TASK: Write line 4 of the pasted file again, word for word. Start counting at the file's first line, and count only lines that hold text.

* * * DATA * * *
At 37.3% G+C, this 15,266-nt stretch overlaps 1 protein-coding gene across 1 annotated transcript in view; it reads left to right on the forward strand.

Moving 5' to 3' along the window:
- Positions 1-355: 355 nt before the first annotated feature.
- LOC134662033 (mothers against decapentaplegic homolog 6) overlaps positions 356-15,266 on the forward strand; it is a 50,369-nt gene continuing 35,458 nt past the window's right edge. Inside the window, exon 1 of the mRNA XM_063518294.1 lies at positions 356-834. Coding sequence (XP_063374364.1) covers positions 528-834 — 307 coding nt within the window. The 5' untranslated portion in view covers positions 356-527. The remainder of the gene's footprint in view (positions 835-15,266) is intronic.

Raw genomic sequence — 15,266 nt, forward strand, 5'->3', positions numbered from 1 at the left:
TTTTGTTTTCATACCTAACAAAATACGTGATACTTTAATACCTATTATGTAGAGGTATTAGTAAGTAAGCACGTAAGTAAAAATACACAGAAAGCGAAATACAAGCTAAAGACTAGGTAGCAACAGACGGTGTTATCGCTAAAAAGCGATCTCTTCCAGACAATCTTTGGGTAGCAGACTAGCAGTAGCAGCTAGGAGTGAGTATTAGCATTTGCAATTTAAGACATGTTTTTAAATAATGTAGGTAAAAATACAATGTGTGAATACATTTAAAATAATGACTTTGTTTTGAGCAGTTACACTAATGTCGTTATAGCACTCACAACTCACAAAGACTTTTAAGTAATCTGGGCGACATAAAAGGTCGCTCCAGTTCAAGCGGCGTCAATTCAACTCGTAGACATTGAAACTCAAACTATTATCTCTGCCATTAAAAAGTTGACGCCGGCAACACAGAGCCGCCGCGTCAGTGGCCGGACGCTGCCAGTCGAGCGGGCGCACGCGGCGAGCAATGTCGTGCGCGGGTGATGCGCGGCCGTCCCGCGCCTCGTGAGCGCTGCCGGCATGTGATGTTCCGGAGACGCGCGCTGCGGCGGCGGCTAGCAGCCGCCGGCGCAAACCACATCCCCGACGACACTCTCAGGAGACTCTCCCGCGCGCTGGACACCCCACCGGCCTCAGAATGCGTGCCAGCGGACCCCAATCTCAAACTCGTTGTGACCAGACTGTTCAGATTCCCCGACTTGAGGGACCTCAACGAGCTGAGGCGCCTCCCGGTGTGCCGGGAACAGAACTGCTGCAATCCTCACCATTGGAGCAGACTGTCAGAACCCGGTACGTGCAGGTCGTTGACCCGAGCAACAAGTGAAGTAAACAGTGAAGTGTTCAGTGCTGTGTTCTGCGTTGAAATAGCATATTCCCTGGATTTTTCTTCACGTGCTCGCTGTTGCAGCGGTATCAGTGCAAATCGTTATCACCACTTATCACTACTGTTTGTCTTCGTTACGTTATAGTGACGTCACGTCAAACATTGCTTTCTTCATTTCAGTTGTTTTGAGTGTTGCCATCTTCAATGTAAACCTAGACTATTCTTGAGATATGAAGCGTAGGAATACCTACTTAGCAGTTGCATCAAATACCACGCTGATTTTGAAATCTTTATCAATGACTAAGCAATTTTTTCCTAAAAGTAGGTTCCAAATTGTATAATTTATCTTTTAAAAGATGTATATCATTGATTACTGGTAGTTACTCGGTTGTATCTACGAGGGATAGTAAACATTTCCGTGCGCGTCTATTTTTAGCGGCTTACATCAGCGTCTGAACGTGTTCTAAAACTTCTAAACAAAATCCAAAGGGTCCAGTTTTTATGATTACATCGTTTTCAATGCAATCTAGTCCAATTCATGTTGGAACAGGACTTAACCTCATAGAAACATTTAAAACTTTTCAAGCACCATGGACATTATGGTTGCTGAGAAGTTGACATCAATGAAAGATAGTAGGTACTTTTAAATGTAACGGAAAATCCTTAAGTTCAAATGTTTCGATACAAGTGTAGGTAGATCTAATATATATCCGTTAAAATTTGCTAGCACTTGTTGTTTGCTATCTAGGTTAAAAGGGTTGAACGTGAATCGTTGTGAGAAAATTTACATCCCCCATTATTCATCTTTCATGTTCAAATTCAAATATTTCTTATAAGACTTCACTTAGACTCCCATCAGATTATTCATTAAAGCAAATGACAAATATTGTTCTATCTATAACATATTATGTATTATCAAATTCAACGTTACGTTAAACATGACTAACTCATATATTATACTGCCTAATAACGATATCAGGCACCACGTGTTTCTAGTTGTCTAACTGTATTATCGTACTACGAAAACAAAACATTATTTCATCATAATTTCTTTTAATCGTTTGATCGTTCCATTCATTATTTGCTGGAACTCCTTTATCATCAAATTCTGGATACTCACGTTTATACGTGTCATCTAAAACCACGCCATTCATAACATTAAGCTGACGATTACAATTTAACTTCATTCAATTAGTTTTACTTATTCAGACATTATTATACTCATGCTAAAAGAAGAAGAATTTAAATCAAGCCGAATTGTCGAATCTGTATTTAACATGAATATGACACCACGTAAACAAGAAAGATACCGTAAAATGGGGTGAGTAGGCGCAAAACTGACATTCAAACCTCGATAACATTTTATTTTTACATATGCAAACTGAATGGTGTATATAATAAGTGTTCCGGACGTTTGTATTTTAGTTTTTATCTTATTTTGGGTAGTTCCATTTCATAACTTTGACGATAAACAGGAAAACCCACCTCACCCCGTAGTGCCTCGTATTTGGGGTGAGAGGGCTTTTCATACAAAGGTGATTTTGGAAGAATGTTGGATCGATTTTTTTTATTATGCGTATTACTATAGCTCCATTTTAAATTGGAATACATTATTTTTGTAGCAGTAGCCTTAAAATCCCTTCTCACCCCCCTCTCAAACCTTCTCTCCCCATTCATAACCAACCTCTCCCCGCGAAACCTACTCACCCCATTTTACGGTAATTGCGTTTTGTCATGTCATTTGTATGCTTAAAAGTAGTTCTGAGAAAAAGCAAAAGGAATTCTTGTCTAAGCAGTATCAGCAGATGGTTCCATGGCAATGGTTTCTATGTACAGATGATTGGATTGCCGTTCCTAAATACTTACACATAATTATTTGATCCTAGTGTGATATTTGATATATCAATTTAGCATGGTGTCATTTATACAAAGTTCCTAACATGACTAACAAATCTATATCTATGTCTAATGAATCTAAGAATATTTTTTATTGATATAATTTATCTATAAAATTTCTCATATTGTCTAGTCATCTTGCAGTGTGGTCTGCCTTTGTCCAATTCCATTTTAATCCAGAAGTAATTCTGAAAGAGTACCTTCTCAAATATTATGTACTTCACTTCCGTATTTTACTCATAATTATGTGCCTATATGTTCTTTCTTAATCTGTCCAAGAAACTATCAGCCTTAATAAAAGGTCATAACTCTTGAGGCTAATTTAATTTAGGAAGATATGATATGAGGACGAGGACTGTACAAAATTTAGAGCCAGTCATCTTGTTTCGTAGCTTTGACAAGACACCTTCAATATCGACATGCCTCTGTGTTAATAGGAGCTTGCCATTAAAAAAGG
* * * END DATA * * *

- LOC134662033 (mothers against decapentaplegic homolog 6) overlaps positions 356-15,266 on the forward strand; it is a 50,369-nt gene continuing 35,458 nt past the window's right edge. Inside the window, exon 1 of the mRNA XM_063518294.1 lies at positions 356-834. Coding sequence (XP_063374364.1) covers positions 528-834 — 307 coding nt within the window. The 5' untranslated portion in view covers positions 356-527. The remainder of the gene's footprint in view (positions 835-15,266) is intronic.